SOUTH ISLAND ROADIE: MOUNT COOK TO WANAKA
You’re entering a half told story. Or more accurately one quarter told, as the action picks up on day two of our south island road trip. With me in the car is Jess, my sister Kelly and bro-in-law Adam. Nobody stunk yet.
From the port city of Picton we’ve skirted our way down the arid east coast, passing under Kaikoura’s moody skies. Our ears popped as we turned west and climbed into the southern alps.
True fact: New Zealand rivers are made of blue gatorade.
Our campsite on night two was fabulous – full stop. And I don’t understand why. Fabulous because it was unestablished, flat, free, isolated, easy to spot, wood rich and overlooking a gorgeous lake with New Zealand’s tallest mountain on the horizon. But I’m confused why it was available. Surely, for an island bursting with natural beauty there would be swarms of travellers like us jockeying for the same life-list campsites? Particularly on clear nights. Guess we lucked out.
That night it was beer, pizza and stargazing. In the morning it was rock ball (a rock hit into the water was a home run) before back in the car and around the lake to Mount Cook village. This was our shortest travel day of the week with only 45 minutes from the freakonomics campsite to the trailhead.
Nevermind the bungy jump or the marathon … this was the activity I was most worried about. A tough night on the mountain. I wanted us to share at least one backcountry experience on this trip – and for our group I picked the Meuller Hut in Mount Cook National Park for its rave reviews and tackleable 5K distance.
With our hiking boots laced and hut tickets in hand, we rocked up to the visitor centre to see this sign:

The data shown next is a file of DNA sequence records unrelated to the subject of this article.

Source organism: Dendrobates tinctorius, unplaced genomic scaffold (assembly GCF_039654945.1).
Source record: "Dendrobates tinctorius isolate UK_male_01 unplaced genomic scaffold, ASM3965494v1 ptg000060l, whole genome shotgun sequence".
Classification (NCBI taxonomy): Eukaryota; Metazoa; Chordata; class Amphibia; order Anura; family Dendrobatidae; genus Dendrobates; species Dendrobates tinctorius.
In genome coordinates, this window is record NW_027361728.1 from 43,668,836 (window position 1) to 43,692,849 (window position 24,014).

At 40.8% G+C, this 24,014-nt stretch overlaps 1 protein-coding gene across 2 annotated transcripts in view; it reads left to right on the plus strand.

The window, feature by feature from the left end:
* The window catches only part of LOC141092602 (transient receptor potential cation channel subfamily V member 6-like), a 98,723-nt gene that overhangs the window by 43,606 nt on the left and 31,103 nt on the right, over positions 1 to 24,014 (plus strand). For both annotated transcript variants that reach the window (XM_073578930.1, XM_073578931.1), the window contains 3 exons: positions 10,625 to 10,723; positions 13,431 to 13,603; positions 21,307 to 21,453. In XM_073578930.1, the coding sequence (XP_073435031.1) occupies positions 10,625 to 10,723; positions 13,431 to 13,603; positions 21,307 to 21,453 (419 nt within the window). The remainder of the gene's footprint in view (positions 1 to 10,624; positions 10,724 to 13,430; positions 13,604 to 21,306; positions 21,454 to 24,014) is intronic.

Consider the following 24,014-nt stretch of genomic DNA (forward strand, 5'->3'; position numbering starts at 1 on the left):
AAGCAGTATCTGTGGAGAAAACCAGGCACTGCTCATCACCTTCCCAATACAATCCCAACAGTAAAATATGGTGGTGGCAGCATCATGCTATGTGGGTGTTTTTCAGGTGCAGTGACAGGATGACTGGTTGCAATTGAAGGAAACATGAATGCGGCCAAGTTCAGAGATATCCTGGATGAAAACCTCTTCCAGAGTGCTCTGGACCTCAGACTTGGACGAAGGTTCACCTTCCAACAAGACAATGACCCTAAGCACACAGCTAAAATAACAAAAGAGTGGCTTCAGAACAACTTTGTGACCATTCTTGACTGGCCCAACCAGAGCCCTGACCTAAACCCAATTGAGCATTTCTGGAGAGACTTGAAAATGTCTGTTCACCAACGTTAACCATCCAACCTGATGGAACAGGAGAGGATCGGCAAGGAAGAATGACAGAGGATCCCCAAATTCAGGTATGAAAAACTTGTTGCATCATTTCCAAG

ICE AX AND CRAMPONS NEEDED
MOUNTAINEERING EXPERIENCE ESSENTIAL
Great. If you have to ask what crampons are, you probably don’t have them. I approached the ranger. “So my crew and I have tickets to the Mueller Hut tonight but we’re a wee light on gear … what’s the likelihood of us making it up there?”
I expected him to spit out his coffee and taze me. Instead he asked a few questions (which apparently I answered correctly), jotted down our info and sent us across the street to a gear rental outfitter. His sentiment was: it’s gonna be hard, but if you’re fit, up for an adventure and take the right precautions, you can do it. One reason I love kiwis. Tough as!
With the marathon only a few days away, Jess decided to save her legs and grab a motel. This left Kelly, Adam and me for a bit of brother sister time on the mountain. We pointed to the glacier we expected to kill us and set foot up the trail.
After 1,800 stairs the trail turned to snow. The route was marked with orange poles which were barely visible at times. As long as we could spot the next pole we were good.
In the hut we found two american girls, an irish couple, one austrian teenager and two kiwi hut wardens, who instructed us to meet at the radio at 7pm for a weather update and roll call from park headquarters. I stepped out for a few photos.
You could walk gingerly on the snow but occasionally you would fall through. As a dude your balls cushion your fall. In this picture I had stopped to laugh at Adam and apparently the weight of my awesome insults was an ounce too heavy.
We arrived at the hut on opening day for the season. As such, it and the outhouse were virtually buried in snow. One of the volunteer hut wardens duties was digging these out over the next several days.
It was a cold night in the hut. No fireplace or insulation. Brrrrrr. During the weather update the night before a crackling voice warned of gale force winds and hard rain the next day. We awoke to a blowy snowstorm which eased as we cramponed our way down the mountain.
Made it! What a cool experience. Strongly recommended for anyone planning their south island adventure. It was gruelling climb made riskier in avalanche conditions, but it’s the salt that sweetens the memory isn’t it?
Speaking of sugar, we had some celebrating to do. Smelling of rotten skunk corpses after four days without bathing, we piled back in the car and sped toward the shower promise land of Wanaka.
Showers were necessary, yes. But the wine more so. So in Wanaka we b-lined for Rippon Vineyard for a tasting of the region’s famed pinot noir.
The hotel that night was a treat. And though showers and beds lifted our spirits, the mood was tense. For it was Tuesday. And Tuesday was bungy jump day. In just hours we would each have a turn standing on the edge of sanity, glaring down 400 feet to the rocky river below. The jump weighed heavy on us, and as we crested the Crown Range Road and looked down upon our final destination of Queenstown, it was the only thing on our minds. GULP
TO BE CONTINUED…